The University Record, July 19 , 1999

Inhaled drug can prevent flu, says SPH researcher

By Amy Reyes
News and Information Services

Zanamivir, an antiviral drug, can prevent both influenza types A and B, found School of Public Health researcher Arnold S. Monto (above) and his colleagues. Photo by Bob Kalmbach
An antiviral drug administered once daily during flu outbreaks may be useful in preventing type A and type B influenza, according to a new study by Arnold S. Monto of the School of Public Health. The study is in the July 7 issue of the .

Monto and colleagues studied the use of the drug zanamivir as a preventive for the flu. A total of 1,107 healthy adults from Ann Arbor and Columbia, Mo., participated in a study in which half received a placebo and half inhaled 10 milligrams of the drug zanamivir once a day for four weeks during local flu outbreaks.

“Zanamivir is the first of a class of antiviral drugs that inhibit both type A and B influenza,” Monto said. “Vaccines are effective and should be used, but there are situations in which we need to have antiviral drugs for prevention. Taken once a day, zanamivir is very effective in prevention of influenza and is definitely safe. These drugs are especially useful when we have outbreaks caused by both type A and B viruses.”

The drug was found to be 67 percent effective in preventing laboratory-confirmed clinical influenza infection. It was found to be 84 percent effective in preventing laboratory-confirmed illnesses with fever. Of the people studied, 14 percent had received a flu vaccination prior to participating in the trial.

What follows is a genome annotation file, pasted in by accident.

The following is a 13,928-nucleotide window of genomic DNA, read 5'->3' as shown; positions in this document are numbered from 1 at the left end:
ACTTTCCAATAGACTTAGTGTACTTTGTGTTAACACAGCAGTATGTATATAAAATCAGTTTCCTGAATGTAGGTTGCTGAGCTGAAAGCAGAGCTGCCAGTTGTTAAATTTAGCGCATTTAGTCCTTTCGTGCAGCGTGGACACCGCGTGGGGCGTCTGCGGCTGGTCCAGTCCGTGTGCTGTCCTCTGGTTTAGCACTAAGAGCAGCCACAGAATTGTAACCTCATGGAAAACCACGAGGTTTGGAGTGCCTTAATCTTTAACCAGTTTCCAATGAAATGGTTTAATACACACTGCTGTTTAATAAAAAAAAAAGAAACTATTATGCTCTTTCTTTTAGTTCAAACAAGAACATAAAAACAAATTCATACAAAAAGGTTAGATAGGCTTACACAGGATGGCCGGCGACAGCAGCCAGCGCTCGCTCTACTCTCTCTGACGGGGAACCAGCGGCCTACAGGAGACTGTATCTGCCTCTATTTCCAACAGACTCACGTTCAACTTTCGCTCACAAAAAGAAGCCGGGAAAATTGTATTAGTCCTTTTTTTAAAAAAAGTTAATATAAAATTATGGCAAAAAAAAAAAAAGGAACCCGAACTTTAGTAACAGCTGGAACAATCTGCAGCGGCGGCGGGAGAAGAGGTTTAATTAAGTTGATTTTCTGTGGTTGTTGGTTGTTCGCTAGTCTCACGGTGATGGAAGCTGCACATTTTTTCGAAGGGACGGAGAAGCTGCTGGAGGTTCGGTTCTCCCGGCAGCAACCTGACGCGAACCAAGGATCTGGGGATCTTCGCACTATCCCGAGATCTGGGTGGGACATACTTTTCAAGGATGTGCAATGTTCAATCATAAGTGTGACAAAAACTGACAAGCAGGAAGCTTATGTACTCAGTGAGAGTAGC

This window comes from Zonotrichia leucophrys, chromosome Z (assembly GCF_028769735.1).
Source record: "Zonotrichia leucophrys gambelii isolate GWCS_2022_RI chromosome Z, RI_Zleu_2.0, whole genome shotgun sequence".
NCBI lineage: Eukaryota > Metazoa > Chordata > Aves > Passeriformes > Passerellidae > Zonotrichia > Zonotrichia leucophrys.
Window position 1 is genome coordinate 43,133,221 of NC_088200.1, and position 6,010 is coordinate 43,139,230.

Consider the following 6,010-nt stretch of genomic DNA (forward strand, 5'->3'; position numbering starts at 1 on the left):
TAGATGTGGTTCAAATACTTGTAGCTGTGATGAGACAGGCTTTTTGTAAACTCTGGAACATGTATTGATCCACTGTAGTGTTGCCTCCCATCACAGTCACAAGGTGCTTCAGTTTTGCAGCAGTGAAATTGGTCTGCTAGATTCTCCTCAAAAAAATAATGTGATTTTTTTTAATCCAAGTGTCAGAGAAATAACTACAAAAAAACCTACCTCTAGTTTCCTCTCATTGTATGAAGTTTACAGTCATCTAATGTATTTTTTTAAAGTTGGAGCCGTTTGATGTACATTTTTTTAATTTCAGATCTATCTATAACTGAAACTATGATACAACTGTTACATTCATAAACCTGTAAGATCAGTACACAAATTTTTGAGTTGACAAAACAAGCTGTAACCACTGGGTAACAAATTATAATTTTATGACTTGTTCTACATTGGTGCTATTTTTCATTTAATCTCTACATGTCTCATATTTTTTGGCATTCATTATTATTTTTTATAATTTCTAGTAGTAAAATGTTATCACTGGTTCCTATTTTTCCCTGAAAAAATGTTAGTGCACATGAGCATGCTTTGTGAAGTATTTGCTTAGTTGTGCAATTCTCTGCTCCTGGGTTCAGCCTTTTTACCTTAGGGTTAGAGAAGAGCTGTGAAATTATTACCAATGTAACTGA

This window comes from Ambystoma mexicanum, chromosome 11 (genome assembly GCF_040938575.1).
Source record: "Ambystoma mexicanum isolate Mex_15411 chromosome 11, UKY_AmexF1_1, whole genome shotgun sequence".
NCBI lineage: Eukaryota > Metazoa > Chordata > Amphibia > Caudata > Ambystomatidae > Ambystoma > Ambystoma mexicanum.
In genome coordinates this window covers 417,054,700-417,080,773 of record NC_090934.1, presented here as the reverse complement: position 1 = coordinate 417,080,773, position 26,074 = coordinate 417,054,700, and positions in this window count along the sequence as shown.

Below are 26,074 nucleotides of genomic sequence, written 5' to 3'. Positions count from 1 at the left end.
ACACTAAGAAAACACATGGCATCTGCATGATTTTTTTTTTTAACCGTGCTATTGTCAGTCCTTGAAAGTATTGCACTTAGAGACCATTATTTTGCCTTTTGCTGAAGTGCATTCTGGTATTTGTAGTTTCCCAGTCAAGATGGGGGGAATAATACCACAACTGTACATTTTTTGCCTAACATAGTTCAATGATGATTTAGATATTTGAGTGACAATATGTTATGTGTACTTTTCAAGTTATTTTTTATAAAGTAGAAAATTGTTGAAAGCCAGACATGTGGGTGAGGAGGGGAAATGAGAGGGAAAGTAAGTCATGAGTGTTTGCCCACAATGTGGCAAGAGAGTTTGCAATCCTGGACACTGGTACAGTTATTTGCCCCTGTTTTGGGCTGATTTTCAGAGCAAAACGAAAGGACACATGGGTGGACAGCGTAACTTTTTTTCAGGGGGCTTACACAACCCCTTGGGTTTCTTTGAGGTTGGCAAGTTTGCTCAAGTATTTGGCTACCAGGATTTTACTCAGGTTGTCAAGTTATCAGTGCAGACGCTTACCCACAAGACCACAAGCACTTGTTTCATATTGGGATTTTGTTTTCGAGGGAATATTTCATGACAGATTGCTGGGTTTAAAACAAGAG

Zanamivir has been demonstrated to be effective in clinical trials in shortening the duration and reducing the severity of both flu types.

The authors write that use of drugs to prevent flu, in addition to vaccination, has been considered useful in specific situations and will continue to be the case. “One of these situations was exhibited in 1997–98, when a change in the circulating virus limited the efficacy of the vaccine. Another would be when a person in the risk groups recommended for vaccination is found by medical personnel to be unvaccinated after influenza transmission has started. In this case, a vaccine could be administered and the drug given and continued for at least the limited period while antibody develops.”

To date, there have been two antiviral drugs—amantadine and rimantadine—found to be effective in preventing the flu. However, the researchers say there are concerns about those drugs. “Concerns raised include the lack of effectiveness against type B viruses, occurrence of adverse effects mainly related to amantadine, and the rapid development of resistance to both agents,” the authors write.

This study was supported by Glaxo Wellcome Inc., Research Triangle Park, N.C.